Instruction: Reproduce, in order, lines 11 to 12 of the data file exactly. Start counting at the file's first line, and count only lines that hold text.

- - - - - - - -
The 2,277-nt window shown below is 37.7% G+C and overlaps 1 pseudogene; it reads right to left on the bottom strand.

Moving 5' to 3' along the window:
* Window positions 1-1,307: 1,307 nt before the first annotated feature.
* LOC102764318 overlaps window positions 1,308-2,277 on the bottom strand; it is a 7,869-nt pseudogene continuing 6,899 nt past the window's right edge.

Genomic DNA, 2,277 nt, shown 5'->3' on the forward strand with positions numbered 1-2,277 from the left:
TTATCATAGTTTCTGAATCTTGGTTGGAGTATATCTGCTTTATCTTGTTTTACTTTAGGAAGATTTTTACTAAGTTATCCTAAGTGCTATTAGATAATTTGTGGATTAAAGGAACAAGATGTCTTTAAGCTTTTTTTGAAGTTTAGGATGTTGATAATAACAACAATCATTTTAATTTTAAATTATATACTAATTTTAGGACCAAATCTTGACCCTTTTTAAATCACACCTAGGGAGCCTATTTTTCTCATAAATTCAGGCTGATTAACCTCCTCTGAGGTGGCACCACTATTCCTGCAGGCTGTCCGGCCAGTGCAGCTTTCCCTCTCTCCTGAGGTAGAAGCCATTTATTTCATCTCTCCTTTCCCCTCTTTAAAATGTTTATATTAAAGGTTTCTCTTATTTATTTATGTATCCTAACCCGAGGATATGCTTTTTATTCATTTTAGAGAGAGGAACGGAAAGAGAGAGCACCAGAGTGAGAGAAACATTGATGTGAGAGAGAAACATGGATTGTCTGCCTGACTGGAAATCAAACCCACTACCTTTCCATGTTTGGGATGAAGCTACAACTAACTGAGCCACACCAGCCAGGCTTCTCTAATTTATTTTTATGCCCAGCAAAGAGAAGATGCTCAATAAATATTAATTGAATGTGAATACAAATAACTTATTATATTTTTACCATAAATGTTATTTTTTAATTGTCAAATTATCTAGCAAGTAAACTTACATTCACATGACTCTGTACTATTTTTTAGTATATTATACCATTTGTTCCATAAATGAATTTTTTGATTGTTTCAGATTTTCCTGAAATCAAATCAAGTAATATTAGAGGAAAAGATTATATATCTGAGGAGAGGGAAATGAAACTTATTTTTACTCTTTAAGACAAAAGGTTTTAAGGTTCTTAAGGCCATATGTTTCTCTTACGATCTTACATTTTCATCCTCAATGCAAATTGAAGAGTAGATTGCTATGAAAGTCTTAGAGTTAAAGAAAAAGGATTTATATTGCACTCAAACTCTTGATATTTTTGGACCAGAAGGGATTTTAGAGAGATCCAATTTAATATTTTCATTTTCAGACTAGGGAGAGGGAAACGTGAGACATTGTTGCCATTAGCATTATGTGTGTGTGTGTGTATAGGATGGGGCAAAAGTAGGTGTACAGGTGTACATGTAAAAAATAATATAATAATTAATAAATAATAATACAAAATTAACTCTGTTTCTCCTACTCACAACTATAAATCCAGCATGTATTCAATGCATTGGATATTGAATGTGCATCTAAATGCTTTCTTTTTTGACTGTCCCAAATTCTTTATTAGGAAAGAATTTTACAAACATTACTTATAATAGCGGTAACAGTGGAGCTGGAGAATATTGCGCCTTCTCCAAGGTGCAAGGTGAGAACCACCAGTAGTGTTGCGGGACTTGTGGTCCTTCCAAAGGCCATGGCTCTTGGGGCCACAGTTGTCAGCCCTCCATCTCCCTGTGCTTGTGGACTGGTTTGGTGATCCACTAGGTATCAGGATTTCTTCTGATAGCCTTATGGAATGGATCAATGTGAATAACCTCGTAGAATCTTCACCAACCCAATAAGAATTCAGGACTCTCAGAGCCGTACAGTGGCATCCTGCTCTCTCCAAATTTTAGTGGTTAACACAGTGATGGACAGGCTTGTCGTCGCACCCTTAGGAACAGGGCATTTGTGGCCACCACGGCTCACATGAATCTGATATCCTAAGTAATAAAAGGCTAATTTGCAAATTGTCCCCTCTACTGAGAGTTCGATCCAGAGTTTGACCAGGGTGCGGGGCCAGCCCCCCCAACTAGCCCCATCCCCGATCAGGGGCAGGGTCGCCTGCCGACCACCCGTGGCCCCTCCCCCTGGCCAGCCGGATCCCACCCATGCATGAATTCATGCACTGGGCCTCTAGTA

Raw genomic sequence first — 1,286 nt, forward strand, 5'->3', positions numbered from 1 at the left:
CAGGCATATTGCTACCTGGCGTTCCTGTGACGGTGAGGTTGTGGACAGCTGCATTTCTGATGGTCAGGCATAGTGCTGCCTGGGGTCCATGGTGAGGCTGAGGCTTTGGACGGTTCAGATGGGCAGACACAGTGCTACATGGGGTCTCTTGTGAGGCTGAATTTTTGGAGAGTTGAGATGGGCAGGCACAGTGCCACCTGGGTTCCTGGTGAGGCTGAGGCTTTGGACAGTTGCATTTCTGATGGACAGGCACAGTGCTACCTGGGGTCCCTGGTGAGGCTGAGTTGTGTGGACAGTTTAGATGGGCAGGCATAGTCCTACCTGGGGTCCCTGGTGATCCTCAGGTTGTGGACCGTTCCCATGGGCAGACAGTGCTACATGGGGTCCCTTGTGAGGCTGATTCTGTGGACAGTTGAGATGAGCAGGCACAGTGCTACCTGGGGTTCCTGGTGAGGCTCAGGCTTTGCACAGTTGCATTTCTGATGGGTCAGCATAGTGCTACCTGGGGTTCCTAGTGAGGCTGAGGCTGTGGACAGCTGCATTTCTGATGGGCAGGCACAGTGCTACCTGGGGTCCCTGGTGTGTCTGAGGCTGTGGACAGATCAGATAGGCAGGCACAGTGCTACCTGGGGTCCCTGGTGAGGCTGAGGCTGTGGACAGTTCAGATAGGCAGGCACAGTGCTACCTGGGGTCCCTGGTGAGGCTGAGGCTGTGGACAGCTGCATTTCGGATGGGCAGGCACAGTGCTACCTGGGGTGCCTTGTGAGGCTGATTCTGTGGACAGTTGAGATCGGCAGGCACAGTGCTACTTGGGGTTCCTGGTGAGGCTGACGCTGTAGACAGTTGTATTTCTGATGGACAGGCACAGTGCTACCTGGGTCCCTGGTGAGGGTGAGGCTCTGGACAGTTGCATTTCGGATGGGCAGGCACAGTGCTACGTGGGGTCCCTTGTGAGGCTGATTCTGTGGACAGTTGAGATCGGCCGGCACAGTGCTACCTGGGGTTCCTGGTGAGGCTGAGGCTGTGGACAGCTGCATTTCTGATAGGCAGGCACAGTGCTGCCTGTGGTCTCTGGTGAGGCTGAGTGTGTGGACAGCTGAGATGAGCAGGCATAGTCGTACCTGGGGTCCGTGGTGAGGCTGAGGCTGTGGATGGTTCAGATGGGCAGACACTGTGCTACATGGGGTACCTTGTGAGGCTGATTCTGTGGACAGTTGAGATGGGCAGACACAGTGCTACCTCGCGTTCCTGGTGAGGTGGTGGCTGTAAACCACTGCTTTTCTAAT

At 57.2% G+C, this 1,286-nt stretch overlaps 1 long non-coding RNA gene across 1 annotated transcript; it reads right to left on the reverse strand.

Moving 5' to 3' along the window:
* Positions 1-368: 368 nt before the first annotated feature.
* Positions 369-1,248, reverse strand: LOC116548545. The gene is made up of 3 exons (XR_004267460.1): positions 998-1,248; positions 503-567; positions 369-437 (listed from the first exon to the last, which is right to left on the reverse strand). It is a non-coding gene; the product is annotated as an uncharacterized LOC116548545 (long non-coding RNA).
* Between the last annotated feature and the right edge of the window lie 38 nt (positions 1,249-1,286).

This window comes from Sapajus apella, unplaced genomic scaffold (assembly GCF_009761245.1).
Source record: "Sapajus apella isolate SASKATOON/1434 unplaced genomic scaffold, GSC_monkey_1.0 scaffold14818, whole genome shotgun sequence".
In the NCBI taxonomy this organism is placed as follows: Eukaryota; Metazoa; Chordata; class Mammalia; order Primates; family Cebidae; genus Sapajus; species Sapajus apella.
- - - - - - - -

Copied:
* Positions 1-368: 368 nt before the first annotated feature.
* Positions 369-1,248, reverse strand: LOC116548545. The gene is made up of 3 exons (XR_004267460.1): positions 998-1,248; positions 503-567; positions 369-437 (listed from the first exon to the last, which is right to left on the reverse strand). It is a non-coding gene; the product is annotated as an uncharacterized LOC116548545 (long non-coding RNA).